These definitions above focus on instruction, rather than the learner, in the view of Barbara Bray and Kathleen McClaskey.  They elaborated on the learner and these terms in their report on Personalization vs Differentiation vs Individualization (2013).  For example, personalization is learner-centered in that "the learner drives their learning", and differentiation and individualization are teacher-centered.  For differentiation, the teacher "provides instruction to groups of learners."  For individualization, the teacher "provides instruction to an individual learner."  Personalization assessment involves "Assessment AS and FOR learning, with minimal OF learning."  Differentiation involves "Assessment FOR learning and OF learning" and individualization involves "Assessment OF learning" (Chart Version 3).  The chart on the differences is worth viewing.

Personalized Learning: A Guide for Engaging Students with TechnologyPersonalized Learning: A Guide for Engaging Students with Technology by Peggy Grant and Dale Basye (2014) includes what you need to know to implement personalized learning with technology in your school setting.  You'll learn why personalized learning is important and how it differs from differentiation and individualized learning, how personalization relates to the Common Core standards, and how personalization can transform teaching via the models of technology integration presented.  Assessment in a personalized environment is addressed, along with policies and perspectives that make 1:1 and mobile device initiatives successful.  The book concludes with funding information and a planning process for a 1:1 personalized learning program.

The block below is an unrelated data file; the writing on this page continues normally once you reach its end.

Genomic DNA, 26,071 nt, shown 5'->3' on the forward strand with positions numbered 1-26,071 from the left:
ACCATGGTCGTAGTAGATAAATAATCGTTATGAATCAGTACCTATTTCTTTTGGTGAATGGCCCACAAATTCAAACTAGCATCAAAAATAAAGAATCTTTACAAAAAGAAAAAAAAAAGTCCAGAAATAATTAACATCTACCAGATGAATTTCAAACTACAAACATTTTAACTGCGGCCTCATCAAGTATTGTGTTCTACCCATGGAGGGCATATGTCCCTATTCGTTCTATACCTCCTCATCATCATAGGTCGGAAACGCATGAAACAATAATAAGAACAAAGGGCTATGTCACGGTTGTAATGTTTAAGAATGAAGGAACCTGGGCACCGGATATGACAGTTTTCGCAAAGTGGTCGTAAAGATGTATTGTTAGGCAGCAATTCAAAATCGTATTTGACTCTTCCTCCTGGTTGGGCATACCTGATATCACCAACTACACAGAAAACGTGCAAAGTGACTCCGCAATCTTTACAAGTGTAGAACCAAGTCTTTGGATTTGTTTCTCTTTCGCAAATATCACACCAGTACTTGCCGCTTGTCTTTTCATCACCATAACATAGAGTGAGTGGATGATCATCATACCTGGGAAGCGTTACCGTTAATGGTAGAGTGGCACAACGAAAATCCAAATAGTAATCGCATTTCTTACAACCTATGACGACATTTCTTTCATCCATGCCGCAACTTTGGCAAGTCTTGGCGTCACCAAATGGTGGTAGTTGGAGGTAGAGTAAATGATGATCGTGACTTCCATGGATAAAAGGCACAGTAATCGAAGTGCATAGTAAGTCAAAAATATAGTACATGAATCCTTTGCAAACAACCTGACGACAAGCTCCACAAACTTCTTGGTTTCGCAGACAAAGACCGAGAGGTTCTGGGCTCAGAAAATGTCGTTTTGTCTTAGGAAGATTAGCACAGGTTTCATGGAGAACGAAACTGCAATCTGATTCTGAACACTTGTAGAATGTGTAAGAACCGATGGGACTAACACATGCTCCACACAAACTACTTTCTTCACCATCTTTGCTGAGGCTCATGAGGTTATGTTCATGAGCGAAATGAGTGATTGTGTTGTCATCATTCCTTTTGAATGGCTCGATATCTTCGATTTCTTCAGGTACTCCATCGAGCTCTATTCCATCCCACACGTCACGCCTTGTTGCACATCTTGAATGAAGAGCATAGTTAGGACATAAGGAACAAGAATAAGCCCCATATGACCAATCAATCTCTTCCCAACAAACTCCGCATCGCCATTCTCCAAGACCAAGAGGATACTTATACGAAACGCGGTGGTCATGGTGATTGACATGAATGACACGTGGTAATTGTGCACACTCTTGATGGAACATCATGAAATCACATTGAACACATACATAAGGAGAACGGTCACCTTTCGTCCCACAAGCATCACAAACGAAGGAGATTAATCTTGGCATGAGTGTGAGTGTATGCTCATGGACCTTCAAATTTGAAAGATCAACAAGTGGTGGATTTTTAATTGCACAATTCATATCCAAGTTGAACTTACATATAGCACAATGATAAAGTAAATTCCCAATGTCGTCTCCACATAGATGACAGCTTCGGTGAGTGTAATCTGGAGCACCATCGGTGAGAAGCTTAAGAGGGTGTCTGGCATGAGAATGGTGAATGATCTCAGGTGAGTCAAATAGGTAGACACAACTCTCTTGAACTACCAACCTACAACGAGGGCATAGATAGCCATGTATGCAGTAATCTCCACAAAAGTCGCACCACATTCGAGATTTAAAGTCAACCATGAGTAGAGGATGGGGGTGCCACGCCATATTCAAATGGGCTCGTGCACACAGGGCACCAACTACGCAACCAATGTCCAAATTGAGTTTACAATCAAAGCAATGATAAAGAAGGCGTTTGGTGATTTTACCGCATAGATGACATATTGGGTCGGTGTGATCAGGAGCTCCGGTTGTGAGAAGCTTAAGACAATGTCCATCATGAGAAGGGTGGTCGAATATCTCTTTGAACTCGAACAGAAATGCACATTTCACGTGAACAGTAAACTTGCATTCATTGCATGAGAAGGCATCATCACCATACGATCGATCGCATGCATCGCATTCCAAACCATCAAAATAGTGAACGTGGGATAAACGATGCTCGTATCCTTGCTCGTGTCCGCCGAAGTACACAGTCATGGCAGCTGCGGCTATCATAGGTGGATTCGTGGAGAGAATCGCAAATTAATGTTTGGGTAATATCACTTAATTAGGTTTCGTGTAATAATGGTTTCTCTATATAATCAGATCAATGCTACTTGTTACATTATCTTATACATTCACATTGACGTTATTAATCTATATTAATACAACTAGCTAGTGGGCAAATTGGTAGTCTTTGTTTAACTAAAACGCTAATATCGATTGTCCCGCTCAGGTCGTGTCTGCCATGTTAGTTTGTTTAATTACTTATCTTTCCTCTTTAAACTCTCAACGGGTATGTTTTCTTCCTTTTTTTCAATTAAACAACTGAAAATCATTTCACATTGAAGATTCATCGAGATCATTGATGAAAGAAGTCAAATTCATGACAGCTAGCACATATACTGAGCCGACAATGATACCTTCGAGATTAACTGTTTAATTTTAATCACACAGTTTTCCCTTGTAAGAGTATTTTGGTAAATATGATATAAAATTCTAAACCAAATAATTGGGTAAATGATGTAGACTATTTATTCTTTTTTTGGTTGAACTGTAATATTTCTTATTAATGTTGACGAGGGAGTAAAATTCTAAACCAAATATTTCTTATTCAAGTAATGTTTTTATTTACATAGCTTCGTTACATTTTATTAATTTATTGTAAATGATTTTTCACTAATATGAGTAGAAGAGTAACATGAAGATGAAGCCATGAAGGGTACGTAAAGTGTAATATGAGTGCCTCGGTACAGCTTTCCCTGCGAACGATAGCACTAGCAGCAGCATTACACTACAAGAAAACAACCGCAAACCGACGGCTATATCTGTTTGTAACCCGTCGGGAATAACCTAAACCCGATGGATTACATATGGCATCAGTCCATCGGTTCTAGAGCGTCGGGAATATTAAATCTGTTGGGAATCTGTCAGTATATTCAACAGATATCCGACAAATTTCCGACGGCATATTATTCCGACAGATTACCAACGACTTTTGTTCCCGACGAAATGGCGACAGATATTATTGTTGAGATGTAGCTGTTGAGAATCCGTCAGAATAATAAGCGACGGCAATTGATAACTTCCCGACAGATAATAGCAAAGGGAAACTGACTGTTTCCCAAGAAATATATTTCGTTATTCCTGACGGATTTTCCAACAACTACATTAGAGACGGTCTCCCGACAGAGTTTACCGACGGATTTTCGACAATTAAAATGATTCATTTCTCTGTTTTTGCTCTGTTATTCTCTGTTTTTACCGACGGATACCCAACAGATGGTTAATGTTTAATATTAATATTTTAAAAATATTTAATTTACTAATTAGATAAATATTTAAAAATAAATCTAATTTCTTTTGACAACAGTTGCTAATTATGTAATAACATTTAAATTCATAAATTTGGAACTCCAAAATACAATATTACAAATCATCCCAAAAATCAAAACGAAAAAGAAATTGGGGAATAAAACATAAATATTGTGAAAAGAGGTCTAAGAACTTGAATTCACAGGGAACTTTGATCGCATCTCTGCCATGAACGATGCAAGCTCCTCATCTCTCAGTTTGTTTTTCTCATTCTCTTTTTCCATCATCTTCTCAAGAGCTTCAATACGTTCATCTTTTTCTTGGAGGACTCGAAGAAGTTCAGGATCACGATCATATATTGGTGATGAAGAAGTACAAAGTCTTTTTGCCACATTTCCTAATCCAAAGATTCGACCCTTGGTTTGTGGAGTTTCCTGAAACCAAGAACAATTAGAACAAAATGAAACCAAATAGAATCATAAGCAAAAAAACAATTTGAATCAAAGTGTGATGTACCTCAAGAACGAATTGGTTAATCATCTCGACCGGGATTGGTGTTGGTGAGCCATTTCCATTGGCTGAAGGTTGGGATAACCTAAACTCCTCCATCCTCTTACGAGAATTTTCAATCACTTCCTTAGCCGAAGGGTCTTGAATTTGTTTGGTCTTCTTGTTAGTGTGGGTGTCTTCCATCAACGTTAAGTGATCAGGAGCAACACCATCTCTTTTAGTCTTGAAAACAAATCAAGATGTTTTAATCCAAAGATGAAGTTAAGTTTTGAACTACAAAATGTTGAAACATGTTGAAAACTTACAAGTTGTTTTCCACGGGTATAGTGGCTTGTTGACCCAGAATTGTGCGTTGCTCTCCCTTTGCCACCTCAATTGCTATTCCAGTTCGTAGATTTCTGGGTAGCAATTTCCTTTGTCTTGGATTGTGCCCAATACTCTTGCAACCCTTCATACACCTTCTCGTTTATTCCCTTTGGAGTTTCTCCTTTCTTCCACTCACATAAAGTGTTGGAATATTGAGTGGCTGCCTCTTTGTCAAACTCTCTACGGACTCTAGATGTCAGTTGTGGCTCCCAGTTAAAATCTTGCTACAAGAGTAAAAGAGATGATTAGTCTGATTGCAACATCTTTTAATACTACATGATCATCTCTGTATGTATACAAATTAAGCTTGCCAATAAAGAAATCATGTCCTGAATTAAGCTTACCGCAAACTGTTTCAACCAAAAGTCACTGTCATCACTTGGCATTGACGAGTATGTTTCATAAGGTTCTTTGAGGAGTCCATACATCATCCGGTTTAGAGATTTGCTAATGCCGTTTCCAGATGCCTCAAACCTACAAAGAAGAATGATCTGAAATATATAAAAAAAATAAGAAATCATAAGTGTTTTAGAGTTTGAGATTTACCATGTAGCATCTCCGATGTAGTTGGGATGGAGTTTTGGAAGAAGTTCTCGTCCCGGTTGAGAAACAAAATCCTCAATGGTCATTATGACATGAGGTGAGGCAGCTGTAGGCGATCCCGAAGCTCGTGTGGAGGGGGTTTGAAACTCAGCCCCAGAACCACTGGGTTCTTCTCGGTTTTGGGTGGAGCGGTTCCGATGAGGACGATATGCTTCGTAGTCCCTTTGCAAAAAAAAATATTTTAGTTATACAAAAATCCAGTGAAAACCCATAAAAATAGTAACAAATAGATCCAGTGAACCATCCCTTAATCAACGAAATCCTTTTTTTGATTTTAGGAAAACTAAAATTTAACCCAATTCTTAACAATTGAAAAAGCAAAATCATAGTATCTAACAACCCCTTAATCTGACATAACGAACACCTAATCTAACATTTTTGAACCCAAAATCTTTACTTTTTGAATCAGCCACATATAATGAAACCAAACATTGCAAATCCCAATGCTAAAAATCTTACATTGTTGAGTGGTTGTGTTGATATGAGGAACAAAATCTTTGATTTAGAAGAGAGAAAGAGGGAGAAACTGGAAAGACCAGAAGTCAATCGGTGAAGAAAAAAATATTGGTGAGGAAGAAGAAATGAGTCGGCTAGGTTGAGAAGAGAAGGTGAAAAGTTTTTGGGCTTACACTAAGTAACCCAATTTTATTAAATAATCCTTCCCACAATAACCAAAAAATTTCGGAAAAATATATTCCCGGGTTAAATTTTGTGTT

Is adaptive learning the same as personalized learning?

Question markEducators have also been hearing about the buzzword "adaptive learning" in connection with products from ed tech companies and publishers (e.g., see Curriculum Associates i-Ready Personalized Instruction and Dreambox Learning).  However, the term is not the same as "personalized learning."  Per John Waters (2014), adaptive learning is "an approach to instruction and remediation that uses technology and accumulated data to provide customized program adjustments based on an individual student's level of demonstrated mastery" (online p. 1).